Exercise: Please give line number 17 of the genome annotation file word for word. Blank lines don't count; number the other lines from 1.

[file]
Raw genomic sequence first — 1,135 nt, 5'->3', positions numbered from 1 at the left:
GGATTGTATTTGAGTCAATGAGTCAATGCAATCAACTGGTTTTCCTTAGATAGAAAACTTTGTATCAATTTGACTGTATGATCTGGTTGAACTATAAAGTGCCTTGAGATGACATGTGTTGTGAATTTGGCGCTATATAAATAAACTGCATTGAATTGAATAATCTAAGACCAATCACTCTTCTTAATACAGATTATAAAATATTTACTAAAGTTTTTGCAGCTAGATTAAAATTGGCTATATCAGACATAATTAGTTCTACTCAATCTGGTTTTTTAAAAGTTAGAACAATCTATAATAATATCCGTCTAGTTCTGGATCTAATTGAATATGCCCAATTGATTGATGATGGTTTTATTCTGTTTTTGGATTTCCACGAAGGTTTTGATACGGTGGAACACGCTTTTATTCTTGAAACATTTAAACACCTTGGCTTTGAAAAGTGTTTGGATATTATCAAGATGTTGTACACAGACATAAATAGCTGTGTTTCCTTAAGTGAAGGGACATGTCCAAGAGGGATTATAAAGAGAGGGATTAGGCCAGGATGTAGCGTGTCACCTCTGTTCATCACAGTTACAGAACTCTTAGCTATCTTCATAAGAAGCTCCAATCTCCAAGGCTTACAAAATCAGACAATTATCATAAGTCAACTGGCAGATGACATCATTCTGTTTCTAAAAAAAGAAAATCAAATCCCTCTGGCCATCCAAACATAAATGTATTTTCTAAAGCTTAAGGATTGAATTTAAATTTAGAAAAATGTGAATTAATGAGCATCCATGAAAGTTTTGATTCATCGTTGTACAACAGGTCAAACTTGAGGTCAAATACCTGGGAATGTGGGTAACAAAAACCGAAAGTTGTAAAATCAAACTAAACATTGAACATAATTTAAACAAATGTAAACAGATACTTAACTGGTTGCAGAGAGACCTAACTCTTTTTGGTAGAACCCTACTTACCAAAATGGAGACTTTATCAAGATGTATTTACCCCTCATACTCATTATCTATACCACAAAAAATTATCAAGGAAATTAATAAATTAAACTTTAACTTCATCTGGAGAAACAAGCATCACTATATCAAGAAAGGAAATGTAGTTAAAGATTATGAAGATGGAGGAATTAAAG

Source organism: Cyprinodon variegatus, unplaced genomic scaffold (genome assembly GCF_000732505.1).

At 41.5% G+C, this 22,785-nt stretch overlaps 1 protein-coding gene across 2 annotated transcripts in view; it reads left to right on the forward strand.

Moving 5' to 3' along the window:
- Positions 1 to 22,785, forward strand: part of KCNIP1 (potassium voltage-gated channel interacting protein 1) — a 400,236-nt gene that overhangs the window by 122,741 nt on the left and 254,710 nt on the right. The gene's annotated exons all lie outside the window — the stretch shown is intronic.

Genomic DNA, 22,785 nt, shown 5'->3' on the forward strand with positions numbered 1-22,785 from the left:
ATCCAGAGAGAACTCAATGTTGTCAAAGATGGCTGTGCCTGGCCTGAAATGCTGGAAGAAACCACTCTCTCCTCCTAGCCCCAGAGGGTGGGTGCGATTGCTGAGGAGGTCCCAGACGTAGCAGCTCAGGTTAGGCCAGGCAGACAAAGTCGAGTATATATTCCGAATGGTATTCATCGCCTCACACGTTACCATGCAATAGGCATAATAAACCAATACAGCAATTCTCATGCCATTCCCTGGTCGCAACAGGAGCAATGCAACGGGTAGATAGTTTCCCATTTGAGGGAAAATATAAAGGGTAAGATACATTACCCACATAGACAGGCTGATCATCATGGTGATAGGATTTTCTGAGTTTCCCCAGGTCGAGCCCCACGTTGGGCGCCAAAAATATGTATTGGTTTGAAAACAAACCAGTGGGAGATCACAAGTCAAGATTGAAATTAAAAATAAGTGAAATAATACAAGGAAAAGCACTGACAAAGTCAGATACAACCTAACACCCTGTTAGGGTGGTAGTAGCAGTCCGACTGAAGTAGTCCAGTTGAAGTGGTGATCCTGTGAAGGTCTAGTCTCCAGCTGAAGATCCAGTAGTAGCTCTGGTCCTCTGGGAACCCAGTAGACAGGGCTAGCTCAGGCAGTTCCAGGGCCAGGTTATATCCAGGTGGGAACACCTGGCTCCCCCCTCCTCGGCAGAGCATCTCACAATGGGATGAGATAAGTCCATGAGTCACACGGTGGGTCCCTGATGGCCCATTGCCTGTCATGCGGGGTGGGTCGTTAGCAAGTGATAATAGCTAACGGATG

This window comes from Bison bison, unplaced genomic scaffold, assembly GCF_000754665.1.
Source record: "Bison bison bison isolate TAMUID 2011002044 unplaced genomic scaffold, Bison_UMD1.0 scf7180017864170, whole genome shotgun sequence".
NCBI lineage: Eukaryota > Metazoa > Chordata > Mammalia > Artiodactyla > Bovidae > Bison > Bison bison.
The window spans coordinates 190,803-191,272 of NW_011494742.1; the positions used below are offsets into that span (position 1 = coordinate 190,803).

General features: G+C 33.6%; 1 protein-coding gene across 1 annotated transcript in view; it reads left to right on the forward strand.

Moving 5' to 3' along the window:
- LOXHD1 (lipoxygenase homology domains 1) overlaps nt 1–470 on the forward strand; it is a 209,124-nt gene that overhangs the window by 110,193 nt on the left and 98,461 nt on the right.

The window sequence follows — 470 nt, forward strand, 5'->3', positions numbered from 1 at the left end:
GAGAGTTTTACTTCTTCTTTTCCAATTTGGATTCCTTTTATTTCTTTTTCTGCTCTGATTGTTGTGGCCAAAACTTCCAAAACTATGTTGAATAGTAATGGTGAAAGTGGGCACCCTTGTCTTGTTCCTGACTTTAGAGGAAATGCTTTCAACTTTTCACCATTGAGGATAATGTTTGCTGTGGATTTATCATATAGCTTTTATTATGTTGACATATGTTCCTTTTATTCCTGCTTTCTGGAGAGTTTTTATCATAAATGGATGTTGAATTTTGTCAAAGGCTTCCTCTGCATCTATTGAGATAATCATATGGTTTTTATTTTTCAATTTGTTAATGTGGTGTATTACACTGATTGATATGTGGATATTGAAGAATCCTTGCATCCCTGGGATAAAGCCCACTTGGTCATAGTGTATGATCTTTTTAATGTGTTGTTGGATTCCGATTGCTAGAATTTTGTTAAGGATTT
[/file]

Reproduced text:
GAGAGTTTTACTTCTTCTTTTCCAATTTGGATTCCTTTTATTTCTTTTTCTGCTCTGATTGTTGTGGCCAAAACTTCCAAAACTATGTTGAATAGTAATGGTGAAAGTGGGCACCCTTGTCTTGTTCCTGACTTTAGAGGAAATGCTTTCAACTTTTCACCATTGAGGATAATGTTTGCTGTGGATTTATCATATAGCTTTTATTATGTTGACATATGTTCCTTTTATTCCTGCTTTCTGGAGAGTTTTTATCATAAATGGATGTTGAATTTTGTCAAAGGCTTCCTCTGCATCTATTGAGATAATCATATGGTTTTTATTTTTCAATTTGTTAATGTGGTGTATTACACTGATTGATATGTGGATATTGAAGAATCCTTGCATCCCTGGGATAAAGCCCACTTGGTCATAGTGTATGATCTTTTTAATGTGTTGTTGGATTCCGATTGCTAGAATTTTGTTAAGGATTT